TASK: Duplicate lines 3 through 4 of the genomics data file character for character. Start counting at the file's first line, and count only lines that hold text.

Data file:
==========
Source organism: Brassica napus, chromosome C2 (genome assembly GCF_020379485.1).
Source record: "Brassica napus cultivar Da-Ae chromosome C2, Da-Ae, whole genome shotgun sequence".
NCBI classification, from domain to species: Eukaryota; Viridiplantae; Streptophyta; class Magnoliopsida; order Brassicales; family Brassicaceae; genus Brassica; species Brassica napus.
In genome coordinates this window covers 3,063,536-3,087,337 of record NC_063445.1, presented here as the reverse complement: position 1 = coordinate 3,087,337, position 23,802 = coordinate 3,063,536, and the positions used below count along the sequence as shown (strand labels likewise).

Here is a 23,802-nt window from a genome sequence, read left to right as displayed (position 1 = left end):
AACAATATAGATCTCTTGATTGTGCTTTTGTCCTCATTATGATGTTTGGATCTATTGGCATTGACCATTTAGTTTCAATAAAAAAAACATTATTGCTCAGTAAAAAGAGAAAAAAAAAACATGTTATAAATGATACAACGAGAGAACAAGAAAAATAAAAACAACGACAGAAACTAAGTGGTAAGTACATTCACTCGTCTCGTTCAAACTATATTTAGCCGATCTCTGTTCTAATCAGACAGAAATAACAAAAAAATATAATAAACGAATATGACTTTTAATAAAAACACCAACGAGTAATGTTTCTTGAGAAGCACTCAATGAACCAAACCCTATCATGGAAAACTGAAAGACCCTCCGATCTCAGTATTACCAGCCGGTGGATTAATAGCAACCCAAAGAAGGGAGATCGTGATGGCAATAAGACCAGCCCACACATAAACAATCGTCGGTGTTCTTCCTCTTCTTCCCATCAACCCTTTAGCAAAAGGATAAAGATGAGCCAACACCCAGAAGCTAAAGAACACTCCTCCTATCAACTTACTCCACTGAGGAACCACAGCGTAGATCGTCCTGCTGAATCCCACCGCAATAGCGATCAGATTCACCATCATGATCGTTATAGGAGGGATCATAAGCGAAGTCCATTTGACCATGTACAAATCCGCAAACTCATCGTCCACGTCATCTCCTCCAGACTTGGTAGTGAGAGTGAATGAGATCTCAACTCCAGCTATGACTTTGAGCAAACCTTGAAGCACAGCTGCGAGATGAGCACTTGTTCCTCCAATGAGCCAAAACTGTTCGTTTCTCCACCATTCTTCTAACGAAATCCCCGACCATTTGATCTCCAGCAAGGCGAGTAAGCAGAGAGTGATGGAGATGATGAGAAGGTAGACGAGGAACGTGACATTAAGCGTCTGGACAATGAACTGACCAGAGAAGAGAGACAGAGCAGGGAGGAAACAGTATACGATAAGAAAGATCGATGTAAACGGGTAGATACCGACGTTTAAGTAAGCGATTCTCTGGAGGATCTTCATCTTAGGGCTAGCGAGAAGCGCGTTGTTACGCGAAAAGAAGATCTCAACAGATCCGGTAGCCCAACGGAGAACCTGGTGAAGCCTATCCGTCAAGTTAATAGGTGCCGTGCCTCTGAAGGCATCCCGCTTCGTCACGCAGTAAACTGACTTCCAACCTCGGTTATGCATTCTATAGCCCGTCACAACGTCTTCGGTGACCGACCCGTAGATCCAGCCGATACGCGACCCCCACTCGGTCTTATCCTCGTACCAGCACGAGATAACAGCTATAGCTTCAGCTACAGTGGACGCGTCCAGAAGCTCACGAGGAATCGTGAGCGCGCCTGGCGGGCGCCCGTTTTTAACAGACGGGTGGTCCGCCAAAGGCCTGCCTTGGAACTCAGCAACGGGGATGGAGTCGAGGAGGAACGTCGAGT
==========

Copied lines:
NCBI classification, from domain to species: Eukaryota; Viridiplantae; Streptophyta; class Magnoliopsida; order Brassicales; family Brassicaceae; genus Brassica; species Brassica napus.
In genome coordinates this window covers 3,063,536-3,087,337 of record NC_063445.1, presented here as the reverse complement: position 1 = coordinate 3,087,337, position 23,802 = coordinate 3,063,536, and the positions used below count along the sequence as shown (strand labels likewise).